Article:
2. Princess Consuela Banana Hammock*

    OP#5, I would get clarity with your boss, ASAP. I’m generally suspicious of when folks become “unofficial” intern supervisors. Worst case, that’s not how your boss wants you to spend your time, and you can run into miscommunications like the one you described. Best case, having you “unofficially” supervise folks without a clear conversation about authority/scope of supervision puts you in a difficult position, but it can also take your focus away from your official work with no real “benefit” to your professional development or political capital with your boss. Are you getting this vibe from your boss, or from the interns? Because if it’s the latter, it’s ok to be kind to them without going so far as to take responsibility for their learning experience/training.

    I’m also a little sensitive when I see these kinds of dynamics because “unofficial” supervision expectations often fall on young employees, stifle their development, and give them know professional payoff. While I think it’s important to “pay it forward,” it’s not worth doing unless your boss is aware, has told you to take that role officially, and will factor your supervision responsibilities into your overall workload and performance review.

    1. Unofficial Official*

      Ugh, yes. My boss plopped some extra desks in my work area(I share with two others employees) and stuck some interns in there with us three years ago (we went from 3 desks to 7). They are supposed to have supervision from the most senior staff- but he is part time and takes 6+ weeks of vacation a year. They are given work, but it is work they can’t do without a lot of help in the early stage. As the most experienced staff in the room, they come to me. My boss has decided I am great at ‘helping’ with the interns, so it at least known I do this, but I am not a manager and have no power really. I was trying to leverage this into a promotion, but I’ve been denied it. Now I am quitting shortly because I am tired of having a manager’s responsibilities (I get blamed if the interns mess up) and none of the pay and benefits. Add in that my manager is gone every Friday, as are all the other managers (who are part time), I end up supervising other employees as well. I can’t wait to be gone.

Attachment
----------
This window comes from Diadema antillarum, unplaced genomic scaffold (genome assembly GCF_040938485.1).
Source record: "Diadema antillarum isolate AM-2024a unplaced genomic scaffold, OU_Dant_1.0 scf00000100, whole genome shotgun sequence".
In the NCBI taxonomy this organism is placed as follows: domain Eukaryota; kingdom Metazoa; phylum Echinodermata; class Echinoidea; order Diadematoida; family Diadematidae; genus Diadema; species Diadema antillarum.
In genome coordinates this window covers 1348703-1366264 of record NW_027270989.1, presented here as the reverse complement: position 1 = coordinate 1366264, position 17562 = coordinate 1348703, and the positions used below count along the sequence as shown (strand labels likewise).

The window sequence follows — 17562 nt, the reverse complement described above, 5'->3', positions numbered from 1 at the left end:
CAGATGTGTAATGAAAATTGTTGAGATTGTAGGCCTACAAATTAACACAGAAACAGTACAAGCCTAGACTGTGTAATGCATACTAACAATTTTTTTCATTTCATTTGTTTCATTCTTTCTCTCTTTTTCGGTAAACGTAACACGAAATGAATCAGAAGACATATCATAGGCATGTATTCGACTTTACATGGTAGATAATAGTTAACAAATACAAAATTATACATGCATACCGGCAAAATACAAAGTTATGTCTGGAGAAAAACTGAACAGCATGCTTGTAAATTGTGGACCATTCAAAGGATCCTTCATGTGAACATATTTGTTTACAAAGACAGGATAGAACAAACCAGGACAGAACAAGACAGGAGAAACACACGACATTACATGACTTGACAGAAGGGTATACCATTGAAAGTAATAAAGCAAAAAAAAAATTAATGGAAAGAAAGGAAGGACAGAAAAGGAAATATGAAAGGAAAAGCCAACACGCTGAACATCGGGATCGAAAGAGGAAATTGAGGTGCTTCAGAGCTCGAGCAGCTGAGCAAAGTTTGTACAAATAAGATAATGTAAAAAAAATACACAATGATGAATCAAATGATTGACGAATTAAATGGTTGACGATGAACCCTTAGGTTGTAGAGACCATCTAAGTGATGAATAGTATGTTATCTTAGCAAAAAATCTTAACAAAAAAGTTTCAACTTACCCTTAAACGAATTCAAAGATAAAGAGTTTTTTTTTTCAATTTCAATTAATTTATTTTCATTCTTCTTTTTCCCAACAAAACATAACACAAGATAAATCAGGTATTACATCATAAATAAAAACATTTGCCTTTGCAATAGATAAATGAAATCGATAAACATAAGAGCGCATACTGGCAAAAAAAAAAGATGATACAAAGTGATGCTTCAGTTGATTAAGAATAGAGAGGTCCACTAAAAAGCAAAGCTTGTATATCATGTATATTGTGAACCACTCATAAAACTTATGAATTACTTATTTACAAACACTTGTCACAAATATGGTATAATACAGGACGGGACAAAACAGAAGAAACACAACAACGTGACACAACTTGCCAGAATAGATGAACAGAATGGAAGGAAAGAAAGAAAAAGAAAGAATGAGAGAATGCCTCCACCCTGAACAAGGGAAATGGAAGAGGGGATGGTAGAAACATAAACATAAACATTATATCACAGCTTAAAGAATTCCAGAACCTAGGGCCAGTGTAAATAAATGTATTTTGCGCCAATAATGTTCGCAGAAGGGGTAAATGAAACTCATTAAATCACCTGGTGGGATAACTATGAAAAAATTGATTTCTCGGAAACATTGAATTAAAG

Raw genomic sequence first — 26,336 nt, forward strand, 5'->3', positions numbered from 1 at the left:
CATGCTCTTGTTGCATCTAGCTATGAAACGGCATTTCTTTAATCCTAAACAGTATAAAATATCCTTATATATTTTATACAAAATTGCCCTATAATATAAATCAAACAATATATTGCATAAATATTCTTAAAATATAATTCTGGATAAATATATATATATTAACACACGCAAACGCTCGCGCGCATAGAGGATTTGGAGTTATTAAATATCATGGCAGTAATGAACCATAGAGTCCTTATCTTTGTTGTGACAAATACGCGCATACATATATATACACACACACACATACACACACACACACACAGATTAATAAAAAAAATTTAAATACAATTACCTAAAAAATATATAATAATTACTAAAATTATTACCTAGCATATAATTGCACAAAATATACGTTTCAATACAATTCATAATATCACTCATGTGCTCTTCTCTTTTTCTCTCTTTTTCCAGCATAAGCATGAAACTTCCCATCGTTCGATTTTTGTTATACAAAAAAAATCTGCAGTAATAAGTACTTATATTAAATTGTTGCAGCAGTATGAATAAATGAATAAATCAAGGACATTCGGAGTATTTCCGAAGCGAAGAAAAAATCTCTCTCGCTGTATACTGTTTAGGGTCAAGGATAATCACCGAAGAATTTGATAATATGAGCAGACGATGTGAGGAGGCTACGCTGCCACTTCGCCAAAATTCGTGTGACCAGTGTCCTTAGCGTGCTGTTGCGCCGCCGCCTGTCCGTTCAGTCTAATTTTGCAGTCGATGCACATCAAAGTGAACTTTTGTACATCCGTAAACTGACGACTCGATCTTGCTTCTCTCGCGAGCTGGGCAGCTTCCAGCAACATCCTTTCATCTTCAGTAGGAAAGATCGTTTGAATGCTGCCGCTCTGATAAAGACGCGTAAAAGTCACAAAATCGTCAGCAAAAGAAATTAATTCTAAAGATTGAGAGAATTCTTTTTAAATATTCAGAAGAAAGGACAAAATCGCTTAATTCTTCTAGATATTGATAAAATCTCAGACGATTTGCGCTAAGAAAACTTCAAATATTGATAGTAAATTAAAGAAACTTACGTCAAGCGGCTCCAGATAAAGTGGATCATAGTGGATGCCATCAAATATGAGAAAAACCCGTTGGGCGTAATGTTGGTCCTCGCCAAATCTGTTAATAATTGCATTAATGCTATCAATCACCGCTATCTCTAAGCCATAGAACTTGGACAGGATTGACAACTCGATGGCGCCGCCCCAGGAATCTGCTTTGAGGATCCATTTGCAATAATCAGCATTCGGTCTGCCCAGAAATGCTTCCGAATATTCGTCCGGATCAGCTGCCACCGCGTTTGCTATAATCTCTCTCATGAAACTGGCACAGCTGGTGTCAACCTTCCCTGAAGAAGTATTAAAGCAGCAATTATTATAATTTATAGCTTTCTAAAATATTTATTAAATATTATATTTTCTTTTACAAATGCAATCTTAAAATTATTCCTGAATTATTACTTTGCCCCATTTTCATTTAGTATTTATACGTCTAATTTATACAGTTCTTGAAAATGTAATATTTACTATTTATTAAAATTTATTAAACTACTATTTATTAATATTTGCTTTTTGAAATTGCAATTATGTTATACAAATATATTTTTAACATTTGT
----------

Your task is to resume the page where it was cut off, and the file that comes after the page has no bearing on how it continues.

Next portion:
1. Princess Consuela Banana Hammock*

        Ugh, I’m so sorry OP. But I’m glad that you’re transitioning. It sounds like current job is mess, and the situations you’re describing would have made me endlessly frustrated, too.

    2. Venus Supreme*

      OldJob made me the unofficial intern supervisor (including attending intern fairs to scout out new interns– it was delegated to me because I’m “young and don’t have real family on the weekends”) and I wound up supervising at least 4 interns at a time. I ended up with this role because 1) I inherited this from the person in the previous position, 2) I was the most outgoing out of the other employees so I was usually the first to say hello to the poor interns, and 3) situations like the one described above– everyone else would be too busy to interview the interns so I was left spearheading this. Half the interns were older than me.

      I agree with Princess Consuela Banana Hammock– it impedes professional work development, particularly when it’s not an explicit job role. Some days I spent more time finding stuff for these interns to do and making sure they were satisfied than working on my own tasks. It’s incredibly unfair to stick a task like this on the young employee, particularly without any conversation about it (like OP’s case).

      I ended up running for the hills and discouraging people from applying to that organization for an internship…

      1. D.A.R.N.*

        “don’t have real family”

        Excuse me while my head explodes. I’m so glad you’re out of there!

      2. Princess Consuela Banana Hammock*